John Watson Foster, American Diplomacy in the Orient (Boston: Houghton, Mifflin and Company, 1903); Frank Erastus Hinckley, American Consular Jurisdiction in the Orient (Washington, D.C: W.H. Loudermilk, 1906); Hosea Ballou Morse, The International Relations of the Chinese Empire, 3 vols. (London: Longmans, Green, and Co, 1910); Charles O. Paullin, “Early Voyages of American Naval Vessels to the Orient,” Proceedings 36, no. 2, United States Naval Institute (USNI) (June 1910): 428-463; Robert Ephraim Peabody, Merchant Venturers of Old Salem; a History of the Commercial Voyages of a New England Family to the Indies and Elsewhere in the XVIII Century, (Boston and New York, Houghton Mifflin Co., 1912); Robert Glass Cleland, “Asiatic Trade and the American Occupation of the Pacific Coast,” Annual Report of the American Historical Association for the Year 1914 I (1916): 283-289; Thomas Franklin Waters, Augustine Heard and His Friends, Ipswich Historical Society publications no. 21 (Salem, Mass.: The Society, 1916); Frederic William Howay, “The Fur Trade in Northwestern Development,” ed. H. M Stevens and Herbert E Bolton, The Pacific Ocean in History (New York, 1917), 276-86; Kenneth Scott Latourette, The History of Early Relations Between the United States and China, 1784-1844, Transactions of the Connecticut Academy of Arts and Sciences 22 (New Haven, Conn: Yale University Press, 1917), http://catalog.hathitrust.org/Record/000521723; State Street Trust Company, Other Merchants and Sea Captains of Old Boston; Being More Information About the Merchants and Sea Captains of Old Boston Who Played Such an Important Part in Building up the Commerce of New England, Together with Some Quaint and Curious Stories of the Sea (Boston, Mass: Walton Advertising and Printing Company: Printed for the State Street Trust Company, 1919); James Christy Bell, Jr., Opening a Highway to the Pacific, 1838-1846 (New York: Columbia University, 1921), http://books.google.com/books?id=uPRYAAAAMAAJ; Tyler Dennett, Americans in Eastern Asia: a critical study of the policy of the United States with reference to China, Japan, and Korea in the 19th Century (New York: The Macmillan Company, 1922); Samuel Eliot Morison, The Maritime History of Massachusetts, 1783-1860, 1st ed. (Boston and New York: Houghton Mifflin Company, 1922); Shü-lun Pan, “The trade of the United States with China” (Ph.D. diss., New York: Columbia University, 1924); Charles H Barnard et al., The Sea, the Ship and the Sailor; Tales of Adventure from Log Books and Original Narratives (Salem, Mass: Marine Research Society, 1925); Sydney Greenbie and Marjorie Latta Barstow Greenbie, Gold of Ophir; or, The Lure That Made America (Garden City, N.Y: Doubleday, Page & Company, 1925); George Granville Putnam, Salem Vessels and Their Voyages, III (Salem, MA: The Essex Institute, 1925); Robert Ephraim Peabody, The Log of the Grand Turks (Boston ;New York: Houghton Mifflin Co., 1926); Charles Frederick Remer, The Foreign Trade of China (Shanghai, China: The Commercial Press, Limited, 1926); Kenneth Scott Latourette, “Voyages of American Ships to China, 1784-1844,” Transactions of the Connecticut Academy of Arts and Sciences 28 (1927), http://catalog.hathitrust.org/Record/000521723; Samuel Eliot Morison, “The India Ventures of Fisher Ames, 1794-1804,” Proceedings of the American Philosophical Society 37 (April 1927): 14-23; George H Danton, The Culture Contacts of the United States and China; the Earliest Sino-American Culture Contacts, 1784-1844 (New York: Columbia University Press, 1931); “Perkins and Company, Canton 1803-1827,” Bulletin of the Business Historical Society 6, no. 2 (March 1, 1932): 1-5; Basil Lubbock, The Opium Clippers (Boston: Charles E. Lauriat company, 1933); E. H. Pritchard, “The Struggle for Control of the China Trade during the Eighteenth Century,” The Pacific Historical Review 3, no. 3 (September 1934): 280-295; Eliot Grinnell Mears, Maritime Trade of Western United States,, Stanford business series (Stanford, Calif: Stanford University Press, 1935); Chen Ching-Jen, “Opium and Anglo-Chinese Relations,” The Chinese Social and Political Science Review 19 (October 1935): 386-437; Amy Christine Carlson, “References to China in American Juvenile Periodicals During the Days of the Old China Trade, 1784-1844.”, 1936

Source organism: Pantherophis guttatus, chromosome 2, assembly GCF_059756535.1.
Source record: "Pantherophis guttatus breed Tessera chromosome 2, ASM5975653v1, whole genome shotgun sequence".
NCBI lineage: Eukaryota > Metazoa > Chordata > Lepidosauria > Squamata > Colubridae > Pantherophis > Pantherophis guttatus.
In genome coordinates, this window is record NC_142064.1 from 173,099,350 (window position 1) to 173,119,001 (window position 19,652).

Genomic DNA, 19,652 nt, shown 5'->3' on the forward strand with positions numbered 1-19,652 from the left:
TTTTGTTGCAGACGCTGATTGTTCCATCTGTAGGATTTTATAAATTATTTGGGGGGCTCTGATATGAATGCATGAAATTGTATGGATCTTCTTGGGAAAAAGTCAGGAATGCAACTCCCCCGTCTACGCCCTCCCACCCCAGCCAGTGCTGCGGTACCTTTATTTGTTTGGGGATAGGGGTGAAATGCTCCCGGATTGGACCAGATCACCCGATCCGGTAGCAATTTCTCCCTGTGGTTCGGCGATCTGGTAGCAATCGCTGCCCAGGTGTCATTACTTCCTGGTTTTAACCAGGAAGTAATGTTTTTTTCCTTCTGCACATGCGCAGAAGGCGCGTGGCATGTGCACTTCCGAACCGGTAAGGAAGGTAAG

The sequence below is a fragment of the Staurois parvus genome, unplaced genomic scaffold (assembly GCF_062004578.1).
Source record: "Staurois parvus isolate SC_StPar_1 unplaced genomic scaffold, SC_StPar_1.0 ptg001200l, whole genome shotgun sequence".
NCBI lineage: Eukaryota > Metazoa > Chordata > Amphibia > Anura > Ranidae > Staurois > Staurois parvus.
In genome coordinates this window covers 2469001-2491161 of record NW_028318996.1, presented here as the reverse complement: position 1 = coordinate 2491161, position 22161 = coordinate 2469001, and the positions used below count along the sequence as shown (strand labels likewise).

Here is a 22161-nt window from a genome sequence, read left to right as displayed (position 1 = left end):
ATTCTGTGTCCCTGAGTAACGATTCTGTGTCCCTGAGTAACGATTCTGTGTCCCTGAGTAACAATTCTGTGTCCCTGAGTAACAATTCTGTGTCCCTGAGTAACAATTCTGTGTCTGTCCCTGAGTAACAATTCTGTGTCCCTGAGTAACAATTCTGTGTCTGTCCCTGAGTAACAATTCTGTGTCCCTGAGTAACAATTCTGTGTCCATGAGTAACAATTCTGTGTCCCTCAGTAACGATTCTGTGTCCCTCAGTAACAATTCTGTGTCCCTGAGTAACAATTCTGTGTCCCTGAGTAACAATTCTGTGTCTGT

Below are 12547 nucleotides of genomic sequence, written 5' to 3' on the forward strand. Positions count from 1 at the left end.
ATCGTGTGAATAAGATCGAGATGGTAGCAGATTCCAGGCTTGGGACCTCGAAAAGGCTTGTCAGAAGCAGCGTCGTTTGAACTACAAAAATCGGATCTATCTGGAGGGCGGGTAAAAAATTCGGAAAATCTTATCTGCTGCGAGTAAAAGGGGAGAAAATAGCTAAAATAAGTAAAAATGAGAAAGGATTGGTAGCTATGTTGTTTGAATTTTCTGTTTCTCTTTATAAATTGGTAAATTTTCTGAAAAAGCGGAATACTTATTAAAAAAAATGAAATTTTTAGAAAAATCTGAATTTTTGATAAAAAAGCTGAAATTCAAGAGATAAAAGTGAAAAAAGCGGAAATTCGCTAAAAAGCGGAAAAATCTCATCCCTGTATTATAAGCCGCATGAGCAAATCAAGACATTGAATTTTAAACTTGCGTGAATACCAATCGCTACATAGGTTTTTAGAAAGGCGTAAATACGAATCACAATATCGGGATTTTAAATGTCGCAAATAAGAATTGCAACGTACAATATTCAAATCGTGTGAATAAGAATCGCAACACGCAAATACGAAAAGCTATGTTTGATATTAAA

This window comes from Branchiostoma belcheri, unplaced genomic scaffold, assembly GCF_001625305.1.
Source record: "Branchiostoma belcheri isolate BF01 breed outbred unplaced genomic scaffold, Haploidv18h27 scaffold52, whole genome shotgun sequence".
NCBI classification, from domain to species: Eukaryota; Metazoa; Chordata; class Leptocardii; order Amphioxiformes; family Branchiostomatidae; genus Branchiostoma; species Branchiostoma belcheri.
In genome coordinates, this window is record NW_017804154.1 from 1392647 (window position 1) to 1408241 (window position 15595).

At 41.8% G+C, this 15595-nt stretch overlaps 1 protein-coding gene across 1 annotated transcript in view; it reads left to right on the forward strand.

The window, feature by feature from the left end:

And so on.

***I was having a conversation with a colleague just today about how it’s time to take the doughfaces seriously again! This is an ancient heresy of the worst kind, I tell you.

**** Said with all due obeisances to the lord master of Monticello, of course.

History and Historians, Power At Play, The Past is a Foreign...Something

Triumphant Return! Et L’Affaire Cronon

 

It’s Been A While

As Spring threatens to return, I find my thoughts turning once more (as do those of so many rapidly middle-aging historians) to blogging. I know, gentle readers, that I’ve left you without terrible puns and alliterative link dumps for far too long; the Goose Commerce thread in your RSS reader is, no doubt, covered in dust, mites, and then more dust. And, may I say: that’s disgusting.

But awake! Or at least, don’t delete. I’m back! And plan to post at least weekly here until I lose interest again.1

So, to business…

As I’m sure you’re aware, the newest shiny debate in PastLand is L’affaire Cronon, aka the Wisconsin Republican party’s bizarre attack on one of my favorite authors, William Cronon (Mr. Nature’s Metropolis). The AHA has a full roundup on everything you need to catch yourself up